Kendra, Colin, and Nathan had learned all of this over the last five days. Nathan was able to recharge the batteries for both his cell phone and his laptop by plugging them into the BMW?s cigarette lighter. They also turned on the radio three times a day, for 15 minutes or so, to listen to the news. On the second day of the siege, Nathan had tried to convince Colin to leave the park and drive. Drive where, he wasn?t sure. His parents lived two hours away, and he had contacted them by phone. They told him they were all welcome to come and stay, but to please be careful. For the first three days, the bombings were frequent and unpredictable, and they decided to stay put. On the fourth day, there was only one bombing locally, and Kendra convinced Nathan to stay. It was selfish, maybe, but she wanted to be near her father. The fifth and sixth days had been relatively quiet, unless the rumor about the supply trucks was true. Consensus was that the only sound that was coming from the terrorists now was the tapping of keyboards and the hum of modems as they quietly worked to make the world their own.
Colin rolled the car window down a few inches and lit a cigarette. “It?s 11,” he said. “Let?s listen to the news.” He turned on the radio and called out the window to Nathan. “Nathan! News!” Nathan slowly walked over to the car and got in the front seat with Colin.
“Greetings from the members of AID. We want to assure the citizens of the world that we only have your best interests in mind. All of you must agree that what we are doing is what is best for the world. It is now time for everyone to join in the betterment of the human race by joining AID.”
“There is no longer room in the world for art or for artists. We do not wish to destroy those who produce art; rather, we would ask them to join us by using their talents to further the cause of science. Artists who join our battle will be asked to redirect their talents to the production of graphs, charts, and technical manuals. Writers who are now wasting time producing works of fiction can join our cause and be used, after a brief retraining period, in the production of scientific reports, software programs, and technical manuals.”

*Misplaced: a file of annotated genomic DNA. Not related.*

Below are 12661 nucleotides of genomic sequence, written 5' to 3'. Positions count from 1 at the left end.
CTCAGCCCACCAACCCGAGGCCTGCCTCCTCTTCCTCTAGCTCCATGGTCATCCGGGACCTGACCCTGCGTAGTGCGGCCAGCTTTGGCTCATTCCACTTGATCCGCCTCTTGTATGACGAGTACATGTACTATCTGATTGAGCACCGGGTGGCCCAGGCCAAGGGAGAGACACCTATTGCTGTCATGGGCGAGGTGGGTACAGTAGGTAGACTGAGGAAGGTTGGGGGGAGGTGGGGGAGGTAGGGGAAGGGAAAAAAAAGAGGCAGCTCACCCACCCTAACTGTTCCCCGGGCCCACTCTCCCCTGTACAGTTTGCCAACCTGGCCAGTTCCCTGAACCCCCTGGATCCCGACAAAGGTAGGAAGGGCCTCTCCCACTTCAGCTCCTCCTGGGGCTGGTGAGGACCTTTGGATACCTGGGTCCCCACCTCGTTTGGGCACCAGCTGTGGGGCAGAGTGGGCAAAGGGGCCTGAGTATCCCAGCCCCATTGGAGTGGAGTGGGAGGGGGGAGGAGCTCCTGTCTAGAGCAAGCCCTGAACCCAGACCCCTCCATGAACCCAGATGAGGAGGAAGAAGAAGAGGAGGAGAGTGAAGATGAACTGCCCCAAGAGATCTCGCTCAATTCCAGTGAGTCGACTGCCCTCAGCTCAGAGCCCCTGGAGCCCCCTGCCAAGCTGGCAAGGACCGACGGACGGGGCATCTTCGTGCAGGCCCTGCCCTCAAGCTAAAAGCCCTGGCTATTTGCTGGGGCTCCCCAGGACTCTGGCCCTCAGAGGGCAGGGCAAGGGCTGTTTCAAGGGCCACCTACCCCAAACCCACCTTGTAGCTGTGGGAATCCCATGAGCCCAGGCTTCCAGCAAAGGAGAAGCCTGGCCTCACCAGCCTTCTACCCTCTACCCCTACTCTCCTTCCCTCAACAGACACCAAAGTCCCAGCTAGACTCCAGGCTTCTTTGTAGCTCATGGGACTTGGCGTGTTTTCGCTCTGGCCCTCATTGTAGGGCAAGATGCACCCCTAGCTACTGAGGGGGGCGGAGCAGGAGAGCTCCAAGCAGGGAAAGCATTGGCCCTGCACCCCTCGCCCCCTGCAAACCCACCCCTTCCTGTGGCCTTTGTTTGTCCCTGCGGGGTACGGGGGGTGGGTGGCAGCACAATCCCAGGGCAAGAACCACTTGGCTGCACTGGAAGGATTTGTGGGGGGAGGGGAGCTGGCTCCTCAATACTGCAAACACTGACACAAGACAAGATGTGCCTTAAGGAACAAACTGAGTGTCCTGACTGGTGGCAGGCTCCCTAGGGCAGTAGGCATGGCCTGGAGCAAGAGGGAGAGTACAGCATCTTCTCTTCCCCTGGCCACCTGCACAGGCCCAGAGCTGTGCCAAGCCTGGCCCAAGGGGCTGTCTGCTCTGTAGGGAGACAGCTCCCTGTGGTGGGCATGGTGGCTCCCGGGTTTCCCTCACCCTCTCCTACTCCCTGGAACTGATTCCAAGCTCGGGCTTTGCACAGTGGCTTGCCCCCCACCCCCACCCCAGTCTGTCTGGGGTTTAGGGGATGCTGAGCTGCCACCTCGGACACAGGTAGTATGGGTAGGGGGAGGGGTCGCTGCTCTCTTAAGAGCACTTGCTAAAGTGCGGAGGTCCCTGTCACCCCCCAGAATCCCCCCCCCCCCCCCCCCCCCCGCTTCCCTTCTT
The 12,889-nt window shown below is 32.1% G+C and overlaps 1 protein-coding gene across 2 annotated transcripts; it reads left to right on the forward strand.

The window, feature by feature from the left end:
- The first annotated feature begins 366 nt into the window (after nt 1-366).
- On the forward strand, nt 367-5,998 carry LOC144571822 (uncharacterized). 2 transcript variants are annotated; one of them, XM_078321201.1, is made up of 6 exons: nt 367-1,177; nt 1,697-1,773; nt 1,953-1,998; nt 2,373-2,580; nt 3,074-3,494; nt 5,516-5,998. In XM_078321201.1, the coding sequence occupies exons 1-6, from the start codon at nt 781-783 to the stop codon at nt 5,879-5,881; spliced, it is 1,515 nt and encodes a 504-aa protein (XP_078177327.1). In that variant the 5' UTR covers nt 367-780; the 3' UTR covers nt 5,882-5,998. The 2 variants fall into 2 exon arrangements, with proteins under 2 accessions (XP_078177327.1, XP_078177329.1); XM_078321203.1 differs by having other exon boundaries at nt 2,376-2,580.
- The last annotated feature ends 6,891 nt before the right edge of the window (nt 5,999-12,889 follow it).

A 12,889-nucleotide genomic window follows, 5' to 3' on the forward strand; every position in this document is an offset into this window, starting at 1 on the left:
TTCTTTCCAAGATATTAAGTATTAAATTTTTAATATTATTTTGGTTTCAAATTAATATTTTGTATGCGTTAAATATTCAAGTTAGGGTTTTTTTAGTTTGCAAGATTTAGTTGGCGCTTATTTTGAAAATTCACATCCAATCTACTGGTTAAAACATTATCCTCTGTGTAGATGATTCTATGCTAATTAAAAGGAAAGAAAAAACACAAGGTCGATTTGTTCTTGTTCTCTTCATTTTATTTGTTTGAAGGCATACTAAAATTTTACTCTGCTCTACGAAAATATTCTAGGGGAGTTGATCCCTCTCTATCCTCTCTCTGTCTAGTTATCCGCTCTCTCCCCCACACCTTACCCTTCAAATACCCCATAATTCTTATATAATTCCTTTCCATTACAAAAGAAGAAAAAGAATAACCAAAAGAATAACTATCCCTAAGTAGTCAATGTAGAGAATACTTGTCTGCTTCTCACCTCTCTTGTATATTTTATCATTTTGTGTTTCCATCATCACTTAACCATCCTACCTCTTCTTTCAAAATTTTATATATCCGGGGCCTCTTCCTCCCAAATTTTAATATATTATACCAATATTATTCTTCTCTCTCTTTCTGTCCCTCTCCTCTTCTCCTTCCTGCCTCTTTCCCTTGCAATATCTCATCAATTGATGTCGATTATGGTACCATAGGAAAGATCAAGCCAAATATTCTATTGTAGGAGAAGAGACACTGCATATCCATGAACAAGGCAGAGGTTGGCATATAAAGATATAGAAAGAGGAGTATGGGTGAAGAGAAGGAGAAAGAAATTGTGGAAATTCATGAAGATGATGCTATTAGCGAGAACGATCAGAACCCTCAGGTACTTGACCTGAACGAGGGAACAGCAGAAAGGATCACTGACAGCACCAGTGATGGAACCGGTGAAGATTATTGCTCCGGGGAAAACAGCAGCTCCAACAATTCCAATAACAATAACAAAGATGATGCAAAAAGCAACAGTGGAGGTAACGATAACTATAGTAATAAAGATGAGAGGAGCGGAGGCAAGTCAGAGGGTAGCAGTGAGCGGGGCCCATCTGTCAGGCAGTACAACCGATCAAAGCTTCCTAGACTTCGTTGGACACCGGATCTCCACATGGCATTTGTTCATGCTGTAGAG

“Many of you have asked what role we see for musicians. AID is presently formulating its view on music. I have to tell you that this is a difficult area for us. Many of us enjoy music and do not want to give it up. There is also the idea that good music is based on scientific and mathematical theory. We are hoping to find more support for that idea.”
“I am now ready to announce that the work on Phase I of our plan is complete. Starting tomorrow morning, those of you who had to evacuate your homes may return. We promise you that, if you cooperate, no harm will come to you.”
“Tomorrow is the 7th day of the start of our cause. Do not think, however, that it is a day of rest for us. You may not see us at work, but we will be there, quietly working from our computers. We will be changing the world as you know it. From now on, AID will control your telephone lines. We will control your cable TV. Airline flights will be under our control, as will the workings of most of the major utility companies. I could go on, but I think you get the picture.”
Colin turned off the radio. He and Nathan looked at each other, then turned to look at Kendra. “Well?” she said.
“Let?s pack up and go home,” Nathan replied. He got out of the car and went over to the fire and gathered up the few belongings they had left there.
Colin slid over into the driver?s seat and started up the car. Nathan got in on the passenger?s side.
“Okay, Colin, let?s go!”
As they approached the exit to the park, the ranger on duty walked out of his booth. Colin stopped and opened his window.
“Did you hear? We can leave!”
“Tomorrow,” the ranger said, sighing.
“We need to go now.”
The ranger looked at them. “But we?re not prepared to let you go. If you go, everyone will want to go.”
“Well, we?re leaving.” Colin said. He glared at the ranger. The man sighed heavily again, then opened the gate. “Good luck.” He said grimly.
“What do you think? What are you going to do? Are you going to go along with them?” Kendra asked.
“Do we have a choice?” asked Colin.
“Yeah, we really don?t. Besides, I tend to agree.” Nathan replied.